Furthermore, the lack of road safety measures can perpetuate gender inequality and other forms of discrimination, as the majority of garment factory workers are women. Women, who often have caregiving responsibilities, may be particularly vulnerable to the negative impacts of road accidents. The lack of safe transportation options may also limit career opportunities for women, as they may be less likely to take jobs in factories that are located far from their homes or require a long commute.
- Establish a licencing regime to improve the road safety standards of collective transport vehicles for garment workers.
We therefore respectfully recommend that the Royal Government of Cambodia, through relevant authorities, consider establishing an ad-hoc licencing regime aimed at improving the road safety standards of collective transport vehicles. The regime would include provisions such as:
- An official licence specifically to drive collective transport vehicles;
- Certification processes, including physical and psychological tests;
- Trainings on safe practices (capacity building);
- A database of safe vehicles (with regular inspections and upgrades).
This regime would serve as a public resource for vulnerable and high-need communities, such as Cambodia’s garment factory workers who rely on collective transport, to have a network of safe drivers and vehicles to choose as their mode of transport to commute to-and-from work. Through this system, workers would be able to identify safe commuting options. Alternatively, drivers certified through this regime would also gain the competitive advantage of legal recognition and promotion as a safe commuting option for workers.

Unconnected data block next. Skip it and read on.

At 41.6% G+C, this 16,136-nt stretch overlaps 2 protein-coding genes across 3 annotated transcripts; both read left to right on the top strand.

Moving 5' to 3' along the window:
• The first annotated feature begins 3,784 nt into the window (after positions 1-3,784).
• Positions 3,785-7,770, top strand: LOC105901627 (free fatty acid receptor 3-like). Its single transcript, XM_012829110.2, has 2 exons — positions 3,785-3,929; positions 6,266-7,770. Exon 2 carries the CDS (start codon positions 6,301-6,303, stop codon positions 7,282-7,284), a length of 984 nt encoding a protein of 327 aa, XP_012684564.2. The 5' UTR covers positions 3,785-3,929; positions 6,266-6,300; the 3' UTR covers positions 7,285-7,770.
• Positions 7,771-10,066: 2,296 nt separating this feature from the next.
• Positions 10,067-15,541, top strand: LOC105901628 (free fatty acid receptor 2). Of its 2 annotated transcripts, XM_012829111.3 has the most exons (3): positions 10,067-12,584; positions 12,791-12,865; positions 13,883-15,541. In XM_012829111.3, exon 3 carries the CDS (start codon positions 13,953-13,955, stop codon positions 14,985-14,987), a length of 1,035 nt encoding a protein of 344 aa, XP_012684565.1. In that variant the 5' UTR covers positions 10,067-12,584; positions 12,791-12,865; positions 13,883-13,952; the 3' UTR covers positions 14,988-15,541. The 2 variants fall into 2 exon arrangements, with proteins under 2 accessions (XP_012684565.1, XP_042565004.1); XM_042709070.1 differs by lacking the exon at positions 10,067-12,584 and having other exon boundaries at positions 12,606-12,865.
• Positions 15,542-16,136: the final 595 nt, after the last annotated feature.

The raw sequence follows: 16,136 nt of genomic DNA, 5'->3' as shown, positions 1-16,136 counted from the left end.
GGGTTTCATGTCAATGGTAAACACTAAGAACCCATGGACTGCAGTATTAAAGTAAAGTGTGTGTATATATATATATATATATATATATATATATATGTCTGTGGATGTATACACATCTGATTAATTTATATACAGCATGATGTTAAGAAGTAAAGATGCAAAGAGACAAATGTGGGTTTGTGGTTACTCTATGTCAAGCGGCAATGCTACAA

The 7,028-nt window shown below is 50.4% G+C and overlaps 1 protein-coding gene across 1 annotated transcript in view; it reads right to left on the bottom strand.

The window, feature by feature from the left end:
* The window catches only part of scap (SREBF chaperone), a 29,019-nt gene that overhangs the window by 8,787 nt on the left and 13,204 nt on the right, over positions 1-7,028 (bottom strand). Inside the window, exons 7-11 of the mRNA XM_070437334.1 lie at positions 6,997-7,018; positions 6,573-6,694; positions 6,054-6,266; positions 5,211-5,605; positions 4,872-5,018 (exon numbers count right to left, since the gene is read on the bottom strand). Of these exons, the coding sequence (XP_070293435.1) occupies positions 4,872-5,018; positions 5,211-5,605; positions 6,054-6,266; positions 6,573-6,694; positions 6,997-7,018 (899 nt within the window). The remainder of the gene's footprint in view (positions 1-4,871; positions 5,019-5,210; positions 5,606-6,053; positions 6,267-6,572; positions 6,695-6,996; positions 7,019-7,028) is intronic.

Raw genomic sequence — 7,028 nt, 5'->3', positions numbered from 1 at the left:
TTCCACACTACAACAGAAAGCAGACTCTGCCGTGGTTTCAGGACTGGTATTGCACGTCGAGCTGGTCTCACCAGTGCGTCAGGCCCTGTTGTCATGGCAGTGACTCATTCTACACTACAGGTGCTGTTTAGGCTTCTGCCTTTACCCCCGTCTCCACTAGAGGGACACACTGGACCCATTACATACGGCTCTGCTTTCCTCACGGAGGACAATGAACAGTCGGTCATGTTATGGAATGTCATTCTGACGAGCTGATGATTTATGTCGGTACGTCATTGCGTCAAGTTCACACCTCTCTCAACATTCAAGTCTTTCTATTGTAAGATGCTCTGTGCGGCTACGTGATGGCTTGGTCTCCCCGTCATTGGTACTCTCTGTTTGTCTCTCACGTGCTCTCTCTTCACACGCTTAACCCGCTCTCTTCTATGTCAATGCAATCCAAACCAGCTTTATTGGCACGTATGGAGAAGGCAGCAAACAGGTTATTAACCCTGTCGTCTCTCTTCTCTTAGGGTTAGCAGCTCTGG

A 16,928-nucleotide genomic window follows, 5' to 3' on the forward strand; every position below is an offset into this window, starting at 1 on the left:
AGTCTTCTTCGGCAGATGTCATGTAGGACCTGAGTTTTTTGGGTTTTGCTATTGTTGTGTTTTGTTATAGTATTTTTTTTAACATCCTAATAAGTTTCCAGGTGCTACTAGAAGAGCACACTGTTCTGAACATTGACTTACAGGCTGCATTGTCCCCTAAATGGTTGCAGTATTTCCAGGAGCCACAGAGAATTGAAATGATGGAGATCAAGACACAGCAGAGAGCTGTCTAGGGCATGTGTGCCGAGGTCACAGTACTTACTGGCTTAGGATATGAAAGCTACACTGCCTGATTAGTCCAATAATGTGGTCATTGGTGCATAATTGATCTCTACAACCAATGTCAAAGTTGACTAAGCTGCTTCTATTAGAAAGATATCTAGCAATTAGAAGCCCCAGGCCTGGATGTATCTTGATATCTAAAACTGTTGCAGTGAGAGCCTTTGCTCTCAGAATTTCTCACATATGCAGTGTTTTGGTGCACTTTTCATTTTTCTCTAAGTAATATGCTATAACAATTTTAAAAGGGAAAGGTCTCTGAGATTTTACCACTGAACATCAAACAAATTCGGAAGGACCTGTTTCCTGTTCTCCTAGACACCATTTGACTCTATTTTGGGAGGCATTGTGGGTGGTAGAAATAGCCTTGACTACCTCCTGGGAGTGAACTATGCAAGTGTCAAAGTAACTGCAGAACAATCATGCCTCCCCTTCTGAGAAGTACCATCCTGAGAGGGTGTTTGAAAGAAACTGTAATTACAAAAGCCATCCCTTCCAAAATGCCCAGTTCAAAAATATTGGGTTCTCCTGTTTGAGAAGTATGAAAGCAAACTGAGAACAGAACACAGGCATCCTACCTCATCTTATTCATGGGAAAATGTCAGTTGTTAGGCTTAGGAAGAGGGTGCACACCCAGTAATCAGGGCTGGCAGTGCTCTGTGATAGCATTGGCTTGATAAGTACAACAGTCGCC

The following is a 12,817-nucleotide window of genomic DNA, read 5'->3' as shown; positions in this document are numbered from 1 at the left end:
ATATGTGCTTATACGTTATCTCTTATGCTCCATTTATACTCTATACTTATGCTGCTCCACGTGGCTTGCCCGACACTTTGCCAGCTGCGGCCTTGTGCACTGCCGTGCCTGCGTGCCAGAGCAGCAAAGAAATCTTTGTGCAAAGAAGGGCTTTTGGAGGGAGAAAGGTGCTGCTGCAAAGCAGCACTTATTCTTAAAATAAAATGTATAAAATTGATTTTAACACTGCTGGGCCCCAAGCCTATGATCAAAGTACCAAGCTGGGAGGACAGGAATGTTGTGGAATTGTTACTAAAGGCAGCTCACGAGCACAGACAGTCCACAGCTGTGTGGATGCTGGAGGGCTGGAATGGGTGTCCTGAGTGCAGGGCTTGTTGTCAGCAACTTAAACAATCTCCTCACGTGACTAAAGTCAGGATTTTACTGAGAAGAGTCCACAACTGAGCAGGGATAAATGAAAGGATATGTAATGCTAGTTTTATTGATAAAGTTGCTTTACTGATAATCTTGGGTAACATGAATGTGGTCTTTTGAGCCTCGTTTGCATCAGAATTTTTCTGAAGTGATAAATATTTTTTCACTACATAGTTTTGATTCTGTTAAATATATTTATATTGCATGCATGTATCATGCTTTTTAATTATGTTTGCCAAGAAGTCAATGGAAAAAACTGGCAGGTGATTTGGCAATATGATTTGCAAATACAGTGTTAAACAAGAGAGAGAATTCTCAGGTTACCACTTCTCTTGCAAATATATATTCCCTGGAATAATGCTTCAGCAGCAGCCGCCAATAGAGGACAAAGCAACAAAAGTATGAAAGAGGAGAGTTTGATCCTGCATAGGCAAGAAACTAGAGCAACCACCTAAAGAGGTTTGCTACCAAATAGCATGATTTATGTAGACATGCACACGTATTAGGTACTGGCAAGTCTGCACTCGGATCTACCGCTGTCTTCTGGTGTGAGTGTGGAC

The licencing regime can be adopted as a model for factories looking to gain a competitive advantage by offering a safer job, including a safe method of commuting to work, and perception as a proactive employer in occupational health and safety. By encouraging greater occupational health and safety, and empowering disadvantaged communities, this provision would ultimately help improve the sustainability of the garment sector in Cambodia.
Royal government of Cambodia
EuroCham Cambodia included this issue within the White Book 2024 Edition (Recommendation No. 39). This issue was raised in front of two ministries. The first one was on the 16th of November 2023 in front of the Ministry of Labour and Vocationnal Training and the second one, on the 24th of January 2024 in front of the Ministry of Public Works and Transport.
H.E. Heng Sour, Minister of Labour and Vocationnal Training, acknowledged the importance of the issue at the occasion of the courtesy call between EuroCham and the MoLVT on the 16th of November 2023. His Excellency stressed that to better tackle this issues, every aspects must be considered (liability, affordability, time management, costs etc).
H.E. Leng Thunyuthea, Secretary of State, Ministry of Public Works and Transport, during a courtesy call on the 24th of January 2024, also acknowledged the importance of this issue and the necessity to find a solution at the inter-ministerial level.
Ministry of Public Works and Transport
Ministry of Labour and Vocationnal Training